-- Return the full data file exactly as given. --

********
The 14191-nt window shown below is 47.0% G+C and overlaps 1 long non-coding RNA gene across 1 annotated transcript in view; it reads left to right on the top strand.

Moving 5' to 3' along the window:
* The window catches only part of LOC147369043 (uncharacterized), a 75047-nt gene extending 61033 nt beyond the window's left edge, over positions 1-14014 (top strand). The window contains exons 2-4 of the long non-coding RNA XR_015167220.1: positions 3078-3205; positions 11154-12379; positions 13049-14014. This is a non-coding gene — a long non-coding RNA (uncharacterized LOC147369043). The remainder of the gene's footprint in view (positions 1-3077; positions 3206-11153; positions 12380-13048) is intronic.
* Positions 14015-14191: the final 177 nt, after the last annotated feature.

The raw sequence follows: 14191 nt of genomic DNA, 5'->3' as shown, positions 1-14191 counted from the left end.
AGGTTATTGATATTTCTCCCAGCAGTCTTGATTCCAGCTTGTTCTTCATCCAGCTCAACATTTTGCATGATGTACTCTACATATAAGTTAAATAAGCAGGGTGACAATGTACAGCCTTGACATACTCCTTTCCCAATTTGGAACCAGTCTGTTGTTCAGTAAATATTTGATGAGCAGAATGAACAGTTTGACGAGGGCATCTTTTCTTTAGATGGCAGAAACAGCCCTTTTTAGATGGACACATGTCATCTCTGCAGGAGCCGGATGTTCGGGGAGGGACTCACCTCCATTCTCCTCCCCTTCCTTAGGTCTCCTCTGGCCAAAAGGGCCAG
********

The 14191-nt window shown below is 47.0% G+C and overlaps 1 long non-coding RNA gene across 1 annotated transcript in view; it reads left to right on the top strand.

Moving 5' to 3' along the window:
* The window catches only part of LOC147369043 (uncharacterized), a 75047-nt gene extending 61033 nt beyond the window's left edge, over positions 1-14014 (top strand). The window contains exons 2-4 of the long non-coding RNA XR_015167220.1: positions 3078-3205; positions 11154-12379; positions 13049-14014. This is a non-coding gene — a long non-coding RNA (uncharacterized LOC147369043). The remainder of the gene's footprint in view (positions 1-3077; positions 3206-11153; positions 12380-13048) is intronic.
* Positions 14015-14191: the final 177 nt, after the last annotated feature.

The raw sequence follows: 14191 nt of genomic DNA, 5'->3' as shown, positions 1-14191 counted from the left end.
AGGTTATTGATATTTCTCCCAGCAGTCTTGATTCCAGCTTGTTCTTCATCCAGCTCAACATTTTGCATGATGTACTCTACATATAAGTTAAATAAGCAGGGTGACAATGTACAGCCTTGACATACTCCTTTCCCAATTTGGAACCAGTCTGTTGTTCAGTAAATATTTGATGAGCAGAATGAACAGTTTGACGAGGGCATCTTTTCTTTAGATGGCAGAAACAGCCCTTTTTAGATGGACACATGTCATCTCTGCAGGAGCCGGATGTTCGGGGAGGGACTCACCTCCATTCTCCTCCCCTTCCTTAGGTCTCCTCTGGCCAAAAGGGCCAG